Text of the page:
Friday, June 29, 2007
A123 Systems is a privately-held company that was founded with $100 million worth of funding and is based on MIT's efforts to develop better battery technology. Limitations of current battery technology are really the limits to electric vehicle development, period, as well as a good portion of the cost (Tesla's battery system cost for their own packs is rumored to be around $25,000 per vehicle for the upcoming $98,000 roadster). What A123 has done is taken a nano-scale material developed at MIT and given it the trademarked name "Nanophosphate" technology. They were named one of the two battery system development partners for GM's future plug in dubbed the Volt, and they are a more advanced competitor of Tesla's in-house lithium ion technology that has been recently licensed by Tesla to Think, a Norwegian manufacturer of small electric vehicles.
The next house 2 years later was slightly more to mow, and it was rare to mow it all on one charge. However, this was largely attributed to the original 24 volt battery pack (4 6V cells strapped together and connected with wired terminals) needing replacement, as it didn't hold as much of a charge as it used to. I had a hard time finding Toro's exact part at various lawn equipment dealers, Home Depot, Lowe's, etc., but I eventually ordered over the phone from one and had it shipped. Spent around $70, including shipping. That battery lasted a few years too, but my yard was just big enough to require staying on top of it and not letting it get too long in order to finish the job on one overnight charge.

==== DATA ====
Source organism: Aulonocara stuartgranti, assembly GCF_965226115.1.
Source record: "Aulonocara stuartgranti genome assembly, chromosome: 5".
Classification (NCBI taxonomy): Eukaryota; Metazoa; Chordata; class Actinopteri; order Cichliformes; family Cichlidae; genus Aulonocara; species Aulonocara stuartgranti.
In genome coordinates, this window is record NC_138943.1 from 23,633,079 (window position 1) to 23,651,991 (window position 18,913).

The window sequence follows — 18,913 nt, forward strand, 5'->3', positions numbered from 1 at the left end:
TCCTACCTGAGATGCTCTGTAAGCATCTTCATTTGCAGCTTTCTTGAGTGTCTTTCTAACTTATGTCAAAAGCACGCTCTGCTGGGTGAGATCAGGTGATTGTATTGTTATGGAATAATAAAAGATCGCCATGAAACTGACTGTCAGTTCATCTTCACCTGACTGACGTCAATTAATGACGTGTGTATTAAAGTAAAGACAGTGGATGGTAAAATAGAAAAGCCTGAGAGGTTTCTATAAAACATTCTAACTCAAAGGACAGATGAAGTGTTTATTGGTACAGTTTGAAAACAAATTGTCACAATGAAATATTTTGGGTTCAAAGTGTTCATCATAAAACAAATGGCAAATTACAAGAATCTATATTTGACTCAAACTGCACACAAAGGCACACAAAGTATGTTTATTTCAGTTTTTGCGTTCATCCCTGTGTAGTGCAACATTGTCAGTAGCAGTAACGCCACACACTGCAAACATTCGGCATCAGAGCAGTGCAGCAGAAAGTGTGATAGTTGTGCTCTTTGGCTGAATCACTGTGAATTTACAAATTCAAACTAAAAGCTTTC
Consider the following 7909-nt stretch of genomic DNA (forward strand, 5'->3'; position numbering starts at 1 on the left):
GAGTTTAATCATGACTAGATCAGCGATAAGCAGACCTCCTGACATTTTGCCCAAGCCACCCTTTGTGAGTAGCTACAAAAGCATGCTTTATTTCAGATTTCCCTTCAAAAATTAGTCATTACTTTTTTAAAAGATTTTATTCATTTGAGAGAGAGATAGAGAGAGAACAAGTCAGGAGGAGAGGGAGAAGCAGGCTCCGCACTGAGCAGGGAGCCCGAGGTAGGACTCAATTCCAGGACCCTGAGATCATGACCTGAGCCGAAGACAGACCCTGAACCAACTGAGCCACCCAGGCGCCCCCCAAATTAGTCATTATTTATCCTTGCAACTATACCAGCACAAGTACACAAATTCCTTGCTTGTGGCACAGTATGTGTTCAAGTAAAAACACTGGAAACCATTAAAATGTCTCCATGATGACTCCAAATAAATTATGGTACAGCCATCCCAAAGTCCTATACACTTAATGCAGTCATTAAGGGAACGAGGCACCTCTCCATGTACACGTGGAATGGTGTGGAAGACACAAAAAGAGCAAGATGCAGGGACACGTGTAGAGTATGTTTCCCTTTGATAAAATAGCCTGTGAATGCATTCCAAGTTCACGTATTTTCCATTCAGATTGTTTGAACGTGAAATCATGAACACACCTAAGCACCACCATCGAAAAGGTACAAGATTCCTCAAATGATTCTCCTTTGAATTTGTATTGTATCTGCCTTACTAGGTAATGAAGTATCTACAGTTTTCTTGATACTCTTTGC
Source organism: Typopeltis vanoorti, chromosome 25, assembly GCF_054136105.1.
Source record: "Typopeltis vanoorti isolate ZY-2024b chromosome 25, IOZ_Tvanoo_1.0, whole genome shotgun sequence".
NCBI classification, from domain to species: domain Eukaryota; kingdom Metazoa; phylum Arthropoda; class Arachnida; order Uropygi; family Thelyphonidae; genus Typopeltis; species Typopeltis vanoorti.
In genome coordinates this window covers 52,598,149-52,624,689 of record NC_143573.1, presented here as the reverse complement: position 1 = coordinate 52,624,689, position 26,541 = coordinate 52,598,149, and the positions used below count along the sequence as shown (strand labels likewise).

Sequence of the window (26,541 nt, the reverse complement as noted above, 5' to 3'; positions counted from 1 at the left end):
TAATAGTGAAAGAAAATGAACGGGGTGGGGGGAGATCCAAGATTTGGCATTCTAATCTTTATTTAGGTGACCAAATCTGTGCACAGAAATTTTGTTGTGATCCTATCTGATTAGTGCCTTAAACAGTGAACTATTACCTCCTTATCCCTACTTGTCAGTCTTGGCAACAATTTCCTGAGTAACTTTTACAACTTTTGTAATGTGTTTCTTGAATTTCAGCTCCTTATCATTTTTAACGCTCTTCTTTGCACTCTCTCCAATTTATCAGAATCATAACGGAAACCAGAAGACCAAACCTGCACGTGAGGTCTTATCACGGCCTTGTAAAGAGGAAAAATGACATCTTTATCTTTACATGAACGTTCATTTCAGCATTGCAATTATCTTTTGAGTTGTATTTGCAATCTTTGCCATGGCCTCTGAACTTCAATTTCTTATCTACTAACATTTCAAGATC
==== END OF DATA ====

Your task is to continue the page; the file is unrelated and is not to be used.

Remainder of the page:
When that battery pack started to die after a few more years, I broke down and bought a $225 non-self-propelled 5.5 hp mower from Sam's with a Honda gas motor. That thing rocked - SO much power, SO many emissions, SO much noise - and I could let the yard go for a full 2 weeks, mow it as soon as the sprinklers cut off, whatever - NOTHING could stop it! But when this spring rolled around, and my 3-year old beast was starting to have occasional starting-pull hesitation at the end of last year's mowing season, and I needed to fill up my 3 gallon gas can with $3/gallon gas and have it slosh around in my trunk and then prepare to change the oil on the mower, I decided to dig the ol' Toro (never could bring myself to part with it!) out of the shed. I checked the battery specs, went to a Batteries Plus location with one of the cells in hand to check for size, and bought a replacement set of 4 6-v cells - this time, however, I upped the amp hour rating. Same size cells, same connectors, same current, but more amp hours (battery capacity). It costs me almost 100 bucks for the set, but now that thing is almost as invincible as the gas beast. And after 9 years of ownership, still zero maintenance (I REALLY need a new blade, but that's for another day), and a more powerful set of batteries, it runs more effectively than the day I bought it in 1998!
An article in yesterday's Wall St. Journal had some words from Nissan Motor Co. CEO Carlos Ghosn at a media roundtable in Bangkok. In his discussion of Nissan taking the lead in lithium ion battery technology for autos, which is critical for efficiency gains in range, charge time and performance, he questions why the development would only focus on hybrids rather than going all the way to full electrics with "zero emissions of anything." Couldn't have said it better myself!